Conversation with Norysell Massanet

Nicole Cecilia Delgado
Translated from the Spanish by Urayoán Noel

Behind the city, among other things,she plants various kinds of oregano leaf,makes bread in a wood oven,rolls cigarettes,boils four eggs and strains twocups of coffee.The trees are grown.The little dog had an accidentbut she's on the mend.Teófilo gave me back Fidelia, she says,I don't know howI'm going to take the goats with me.Cabo Rojo flutters across her eyes.She sees herself crossing the island by footwith her flock.And how's this country treating you?—she looks at me and asks.It's been months since we last saw each other.There is wisdom in willful resignation.In search of simplicity we complicate our lives;as time goes by time doesn't feel the same.Sitting on the balcony floorwith many important things to talk about,just the two of us.On a cloudy summer Thursday afternoon,no more resistance or struggle possible.Sitting on the balcony floorwe watch the bamboo grow.I go on to tell her storiesabout my poor plants.She's still thinking about the future,on the other side of government but on this sideof conspiracy theories,her mode of revolutionis blunt force.Pesticide and hiveare not metaphors in this house.I admit that I cry with angerin the municipal patent office;as much as I'm againstthe Financial Oversight Board,I too can't find my placein the performance of politics.With no time for polite preamblesnor peaceful demonstrations,our work consumes usand the jungle inhabits us.Pulse echoing through hands:it's not the country it's the landit's not the country it's the landit's not the country it's the landit's not the country it'sfriendship.

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photo of Nicole Delgado

Nicole Cecilia Delgado is a poet, translator, and book artist. Her latest book of poems, Periodo Especial (Aguadulce/La Impresora), explores the socioeconomic mirror images between the Greater Antilles in light of Puerto Rico’s ongoing financial crisis. Her recent pamphlet A Mano/By Hand (Ugly Duckling Presse) is an essay on the attempt “to live with dignity, to achieve real quality of life, to create community in the process and find joy doing so” in a life lived in and through poetry. Her work has been translated into English, Catalan, Polish, German, Galician, and Portuguese. With the poet Amanda Hernández, she currently directs and develops La Impresora, a poetry press and risograph print shop dedicated to small-scale editorial work and allocating resources to support local independent publishing, and from which they also organize the Independent and Alternative Book Fair in Puerto Rico (FLIA PR).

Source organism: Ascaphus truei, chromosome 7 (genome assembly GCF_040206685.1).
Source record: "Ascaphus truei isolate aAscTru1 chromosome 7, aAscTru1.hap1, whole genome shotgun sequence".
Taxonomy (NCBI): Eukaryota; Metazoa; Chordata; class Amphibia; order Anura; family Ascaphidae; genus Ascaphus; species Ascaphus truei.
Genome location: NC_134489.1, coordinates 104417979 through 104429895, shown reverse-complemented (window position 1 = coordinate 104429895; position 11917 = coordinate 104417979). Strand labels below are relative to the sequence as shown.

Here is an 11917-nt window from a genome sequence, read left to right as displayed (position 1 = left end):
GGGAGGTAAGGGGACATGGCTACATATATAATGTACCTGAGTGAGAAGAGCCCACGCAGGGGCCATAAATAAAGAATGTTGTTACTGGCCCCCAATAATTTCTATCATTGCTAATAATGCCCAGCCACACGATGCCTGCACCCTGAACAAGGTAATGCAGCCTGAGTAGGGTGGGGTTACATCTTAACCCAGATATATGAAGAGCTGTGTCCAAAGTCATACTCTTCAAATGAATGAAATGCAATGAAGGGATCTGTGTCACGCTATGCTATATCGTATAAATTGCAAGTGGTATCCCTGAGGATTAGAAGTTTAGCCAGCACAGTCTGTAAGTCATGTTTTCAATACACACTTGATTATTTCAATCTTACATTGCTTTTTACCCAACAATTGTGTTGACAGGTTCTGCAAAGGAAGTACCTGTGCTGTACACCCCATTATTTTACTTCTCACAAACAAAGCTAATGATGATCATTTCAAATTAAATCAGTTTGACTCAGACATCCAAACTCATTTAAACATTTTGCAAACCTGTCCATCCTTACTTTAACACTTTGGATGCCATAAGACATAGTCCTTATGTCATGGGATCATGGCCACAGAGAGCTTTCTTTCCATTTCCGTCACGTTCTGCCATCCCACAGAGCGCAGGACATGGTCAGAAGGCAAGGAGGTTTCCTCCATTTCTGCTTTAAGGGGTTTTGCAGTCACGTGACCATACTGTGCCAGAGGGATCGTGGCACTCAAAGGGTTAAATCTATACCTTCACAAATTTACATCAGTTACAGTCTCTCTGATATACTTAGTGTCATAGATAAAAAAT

Image of Urayoan Noel
Photo:
Charlie Vázquez

Urayoán Noel is the author or translator of a dozen books, including Transversal: Poems (University of Arizona Press, 2021), a New York Public Library Book of the Year and longlisted for the PEN Open Book Award; In Visible Movement: Nuyorican Poetry from the Sixties to Slam (University of Iowa Press, 2014), winner of the LASA Latino Studies Book Prize and an MLA Honorable Mention; Architecture of Dispersed Life: Selected Poetry by Pablo de Rokha (Shearsman Books, 2018), a finalist for the National Translation Award and longlisted for the Best Translated Book Award; and adjacent islands/islas adyacentes by Nicole Cecilia Delgado, forthcoming from Ugly Duckling Presse. Noel teaches at NYU and at Stetson University’s MFA of the Americas and is a translator for the Puerto Rican Literature Project (PLPR).

The first bilingual book by Puerto Rican poet, translator, and publisher Nicole Cecilia Delgado, Objetos Encontrados / Found Objects collects poems from Delgado’s books published in Mexico and Puerto Rico between 2007 and 2019. Each poem appears both in the original Spanish and in English translation...Delgado’s poems combine a clear-eyed assessment of the devastating effects of US neoliberal colonialism in Puerto Rico with wry wit and an eye for the hope to be found in friendship, nature, and poetry itself.

“Every book of poems has a residence in the present and its future. In Found Objects, the Puerto Rican poet Nicole Cecilia Delgado makes an argument for the work of the poem as an exercise of imagination toward the heart of the matter. As its colophon tells us, this bilingual compilation of a long poem and four collections written between 2007 and 2019, translated with care and sensitivity by Carina del Valle Schorske, Katie Marya, Urayoán Noel and Raquel Salas Rivera and put together with MC Hyland during a residency in NY, reminds us that we will find in the poem not only countries between and for us, but also friendship reverberating in our pulse.”
—Ricardo Maldonado

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